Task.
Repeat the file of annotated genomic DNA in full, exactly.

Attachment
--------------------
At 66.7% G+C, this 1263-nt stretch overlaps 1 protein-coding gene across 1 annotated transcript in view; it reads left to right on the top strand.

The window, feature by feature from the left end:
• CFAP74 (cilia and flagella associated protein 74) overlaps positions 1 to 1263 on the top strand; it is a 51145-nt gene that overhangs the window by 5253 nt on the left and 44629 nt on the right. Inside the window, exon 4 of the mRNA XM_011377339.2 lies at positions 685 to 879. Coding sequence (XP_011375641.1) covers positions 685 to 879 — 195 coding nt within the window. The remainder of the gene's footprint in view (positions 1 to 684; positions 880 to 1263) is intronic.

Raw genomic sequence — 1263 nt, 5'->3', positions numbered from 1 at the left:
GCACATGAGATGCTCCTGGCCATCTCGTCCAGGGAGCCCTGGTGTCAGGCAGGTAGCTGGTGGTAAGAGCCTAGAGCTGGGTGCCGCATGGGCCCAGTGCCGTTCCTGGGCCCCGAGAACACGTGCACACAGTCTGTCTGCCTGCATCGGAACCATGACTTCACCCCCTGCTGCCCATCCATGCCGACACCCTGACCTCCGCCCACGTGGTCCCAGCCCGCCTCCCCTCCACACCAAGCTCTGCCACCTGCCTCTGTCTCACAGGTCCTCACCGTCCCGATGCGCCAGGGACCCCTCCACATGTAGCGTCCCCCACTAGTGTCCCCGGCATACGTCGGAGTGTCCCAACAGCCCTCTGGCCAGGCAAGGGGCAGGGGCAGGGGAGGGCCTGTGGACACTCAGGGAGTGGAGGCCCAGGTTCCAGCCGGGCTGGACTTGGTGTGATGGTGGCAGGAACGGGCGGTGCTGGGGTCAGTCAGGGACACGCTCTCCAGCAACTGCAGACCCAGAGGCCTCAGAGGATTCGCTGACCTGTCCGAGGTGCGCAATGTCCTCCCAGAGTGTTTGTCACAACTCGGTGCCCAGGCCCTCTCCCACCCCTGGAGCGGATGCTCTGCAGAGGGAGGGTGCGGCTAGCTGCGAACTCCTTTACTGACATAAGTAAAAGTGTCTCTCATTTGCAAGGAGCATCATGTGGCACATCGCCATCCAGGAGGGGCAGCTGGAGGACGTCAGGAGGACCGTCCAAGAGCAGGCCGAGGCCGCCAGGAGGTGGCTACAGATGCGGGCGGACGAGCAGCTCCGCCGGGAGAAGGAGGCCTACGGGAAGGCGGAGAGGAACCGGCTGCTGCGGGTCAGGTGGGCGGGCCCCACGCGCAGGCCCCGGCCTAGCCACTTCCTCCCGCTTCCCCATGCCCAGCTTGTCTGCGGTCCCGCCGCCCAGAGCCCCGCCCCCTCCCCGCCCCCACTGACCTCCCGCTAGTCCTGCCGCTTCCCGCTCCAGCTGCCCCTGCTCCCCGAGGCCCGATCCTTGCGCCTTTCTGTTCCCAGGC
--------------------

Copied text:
At 66.7% G+C, this 1263-nt stretch overlaps 1 protein-coding gene across 1 annotated transcript in view; it reads left to right on the top strand.

The window, feature by feature from the left end:
• CFAP74 (cilia and flagella associated protein 74) overlaps positions 1 to 1263 on the top strand; it is a 51145-nt gene that overhangs the window by 5253 nt on the left and 44629 nt on the right. Inside the window, exon 4 of the mRNA XM_011377339.2 lies at positions 685 to 879. Coding sequence (XP_011375641.1) covers positions 685 to 879 — 195 coding nt within the window. The remainder of the gene's footprint in view (positions 1 to 684; positions 880 to 1263) is intronic.

Raw genomic sequence — 1263 nt, 5'->3', positions numbered from 1 at the left:
GCACATGAGATGCTCCTGGCCATCTCGTCCAGGGAGCCCTGGTGTCAGGCAGGTAGCTGGTGGTAAGAGCCTAGAGCTGGGTGCCGCATGGGCCCAGTGCCGTTCCTGGGCCCCGAGAACACGTGCACACAGTCTGTCTGCCTGCATCGGAACCATGACTTCACCCCCTGCTGCCCATCCATGCCGACACCCTGACCTCCGCCCACGTGGTCCCAGCCCGCCTCCCCTCCACACCAAGCTCTGCCACCTGCCTCTGTCTCACAGGTCCTCACCGTCCCGATGCGCCAGGGACCCCTCCACATGTAGCGTCCCCCACTAGTGTCCCCGGCATACGTCGGAGTGTCCCAACAGCCCTCTGGCCAGGCAAGGGGCAGGGGCAGGGGAGGGCCTGTGGACACTCAGGGAGTGGAGGCCCAGGTTCCAGCCGGGCTGGACTTGGTGTGATGGTGGCAGGAACGGGCGGTGCTGGGGTCAGTCAGGGACACGCTCTCCAGCAACTGCAGACCCAGAGGCCTCAGAGGATTCGCTGACCTGTCCGAGGTGCGCAATGTCCTCCCAGAGTGTTTGTCACAACTCGGTGCCCAGGCCCTCTCCCACCCCTGGAGCGGATGCTCTGCAGAGGGAGGGTGCGGCTAGCTGCGAACTCCTTTACTGACATAAGTAAAAGTGTCTCTCATTTGCAAGGAGCATCATGTGGCACATCGCCATCCAGGAGGGGCAGCTGGAGGACGTCAGGAGGACCGTCCAAGAGCAGGCCGAGGCCGCCAGGAGGTGGCTACAGATGCGGGCGGACGAGCAGCTCCGCCGGGAGAAGGAGGCCTACGGGAAGGCGGAGAGGAACCGGCTGCTGCGGGTCAGGTGGGCGGGCCCCACGCGCAGGCCCCGGCCTAGCCACTTCCTCCCGCTTCCCCATGCCCAGCTTGTCTGCGGTCCCGCCGCCCAGAGCCCCGCCCCCTCCCCGCCCCCACTGACCTCCCGCTAGTCCTGCCGCTTCCCGCTCCAGCTGCCCCTGCTCCCCGAGGCCCGATCCTTGCGCCTTTCTGTTCCCAGGC